What goes up must come down. Shares of chipmaker NVIDIA (NVDA 1.59%) have proved that saying true.
NVIDIA shares rallied 430% from the start of 2015 to the end of 2016, marking for one of the most impressive performances among all U.S. large-cap stocks. However, the new year hasn't treated NVIDIA with the same warm reception as the preceding two years have.
In fact, NVIDIA stock has fallen about 3% so far in 2017 and sits a full 13% off the 52-week highs it reached in early February.
But I remain as bullish on NVIDIA stock as I ever have; its pullback technically makes it a more compelling potential buy. However, since no investor understands all the aspects of his or her investment thesis until examining the opposite perspective, let's look at the bear case for the company from an NVIDIA bull, focusing on two central issues.
NVIDIA faces new competitive pressures
Until recently, it wasn't clear which company, if any, would challenge NVIDIA's path to dominating the most important facets of our artificial intelligence (AI) future. The massive potential financial opportunities from powering self-driving cars, AI software, and more brought several challengers to the fore. Over the past year, Intel (INTC 2.60%) and Qualcomm have each unveiled their own road maps for products they hope will challenge NVIDIA.
Last August, Intel purchased semiconductor maker Nervana, a move that led Intel last year to launch its own deep-learning chip architecture. The company claims these chips will perform 100 times faster than NVIDIA's current GPUs aimed to train deep neural networks by 2020. Whether this goal comes to pass remains far from certain, but the highly public nature and scope of Intel's plans signal Intel's seriousness.
In another unmistakable sign of seriousness, Intel is also shelling out $15.3 billion to acquire self-driving-vehicle hardware maker Mobileye, despite the company's minuscule financial footprint. Intel is making it clear that it's determined not to miss AI as a generational tech trend, as it did with the rise of mobile early last decade. Likewise, Qualcomm recently optimized the CPU, GPU, and digital signal processing capabilities on its Snapdragon 835 system on a chip to cater to a number of potential AI applications.
In each instance, the ultimate implication is the same. Chipmaker rivals simply can't allow NVIDIA to run away with the market for AI computing, especially at so early a stage. If anything, it seems the competition will only intensify in the coming years. The various potential markets for AI and deep learning seem large enough to accommodate several entrants, though NVIDIA will need to adjust to the evolving reality to remain at the head of the pack.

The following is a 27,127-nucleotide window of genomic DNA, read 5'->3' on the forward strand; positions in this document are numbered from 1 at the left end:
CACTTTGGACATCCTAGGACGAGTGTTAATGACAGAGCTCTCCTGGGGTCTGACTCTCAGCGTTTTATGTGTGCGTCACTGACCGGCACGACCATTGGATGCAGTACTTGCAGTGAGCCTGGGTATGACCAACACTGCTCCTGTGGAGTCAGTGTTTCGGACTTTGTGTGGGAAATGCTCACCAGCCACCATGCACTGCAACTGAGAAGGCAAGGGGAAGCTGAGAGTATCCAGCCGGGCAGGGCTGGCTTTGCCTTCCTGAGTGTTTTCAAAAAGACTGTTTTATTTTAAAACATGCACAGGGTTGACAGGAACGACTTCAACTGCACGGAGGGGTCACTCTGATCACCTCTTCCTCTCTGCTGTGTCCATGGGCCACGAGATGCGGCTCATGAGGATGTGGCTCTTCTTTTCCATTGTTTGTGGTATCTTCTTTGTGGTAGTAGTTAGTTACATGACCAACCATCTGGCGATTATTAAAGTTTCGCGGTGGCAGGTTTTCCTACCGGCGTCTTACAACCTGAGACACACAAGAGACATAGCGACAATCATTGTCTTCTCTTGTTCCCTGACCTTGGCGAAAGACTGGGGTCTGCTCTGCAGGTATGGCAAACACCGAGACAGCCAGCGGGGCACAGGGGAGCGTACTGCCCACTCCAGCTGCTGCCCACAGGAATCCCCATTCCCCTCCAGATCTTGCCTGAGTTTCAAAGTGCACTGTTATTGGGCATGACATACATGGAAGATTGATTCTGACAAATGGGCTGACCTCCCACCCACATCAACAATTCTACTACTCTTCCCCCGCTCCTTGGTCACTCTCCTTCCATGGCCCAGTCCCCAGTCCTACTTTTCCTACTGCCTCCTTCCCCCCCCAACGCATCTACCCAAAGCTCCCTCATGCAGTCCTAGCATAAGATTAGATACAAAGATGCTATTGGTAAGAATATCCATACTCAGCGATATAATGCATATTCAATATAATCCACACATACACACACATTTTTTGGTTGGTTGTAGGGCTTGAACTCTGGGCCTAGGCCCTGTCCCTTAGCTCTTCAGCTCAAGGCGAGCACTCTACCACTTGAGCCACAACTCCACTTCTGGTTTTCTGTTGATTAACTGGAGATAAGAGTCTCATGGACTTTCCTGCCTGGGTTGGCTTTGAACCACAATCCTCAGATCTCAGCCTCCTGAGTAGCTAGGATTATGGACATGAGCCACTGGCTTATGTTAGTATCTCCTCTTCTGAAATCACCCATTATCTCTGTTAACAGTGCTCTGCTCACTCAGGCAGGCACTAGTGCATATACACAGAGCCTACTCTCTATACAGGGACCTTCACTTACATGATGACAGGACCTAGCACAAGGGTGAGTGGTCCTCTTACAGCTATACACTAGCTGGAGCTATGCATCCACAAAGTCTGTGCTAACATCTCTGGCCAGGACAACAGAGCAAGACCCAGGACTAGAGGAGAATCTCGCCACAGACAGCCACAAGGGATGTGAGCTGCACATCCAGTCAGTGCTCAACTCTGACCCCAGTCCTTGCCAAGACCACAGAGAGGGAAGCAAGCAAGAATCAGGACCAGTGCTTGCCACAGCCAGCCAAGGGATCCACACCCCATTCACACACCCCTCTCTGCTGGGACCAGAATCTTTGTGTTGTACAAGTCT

NVIDIA is overvalued in the near term
Aside from mounting competitive pressures, the other easy knock against NVIDIA relates to its share-price valuation. Here's a quick visual breakdown of three of the most commonly used valuation metrics for NVIDIA today.
|Trailing P/E||Forward P/E||EV/EBITDA|
For context, the benchmark S&P 500, which can be viewed as the market average, currently trades at a multiple of 25 times its past 12 months' earnings.
That NVIDIA trades so far above the historically expensive market averages isn't necessarily problematic in and of itself. What matters is how NVIDIA's valuation relates to its growth prospects.
According to the average of Wall Street analysts, NVIDIA is expected to increase its sales 16% this year and 12% next year. Analysts see NVIDIA growing its EPS at an 11% average annual rate in the coming five years, and this is where things start to get problematic in terms of NVIDIA's valuation. Simply put, 40 times earnings is a bit rich in the near term for a company growing in the mid- to low single digits, but that's in my mind where a critical distinction arises.
When thinking about a growth company leading a generational change, like NVIDIA, it's important to remember that quarter-to-quarter or multiyear valuations will be inadequate in capturing the sheer scope of this business opportunity. This idea is perhaps easiest to capture in terms of self-driving cars, but it probably applies to most of NVIDIA's AI-related businesses.
Analysts estimate the global automotive fleet "turns over" every 15 years, meaning it takes 15 years before all the cars produced in a given year cease being used. Fully autonomous cars aren't expected to begin to reach market until the start of the next decade at the soonest, which means the earliest full-on self-driving cars will reach full market saturation around 2035 or later, and that's the best-case scenario.
The rebuttal to NVIDIA's valuation criticisms is that its growth horizon extends for decades, not quarters. So while it is indeed an expensive stock to own today, NVIDIA's multidecade business opportunity offers a compelling reason to buy and hold its shares for the long haul.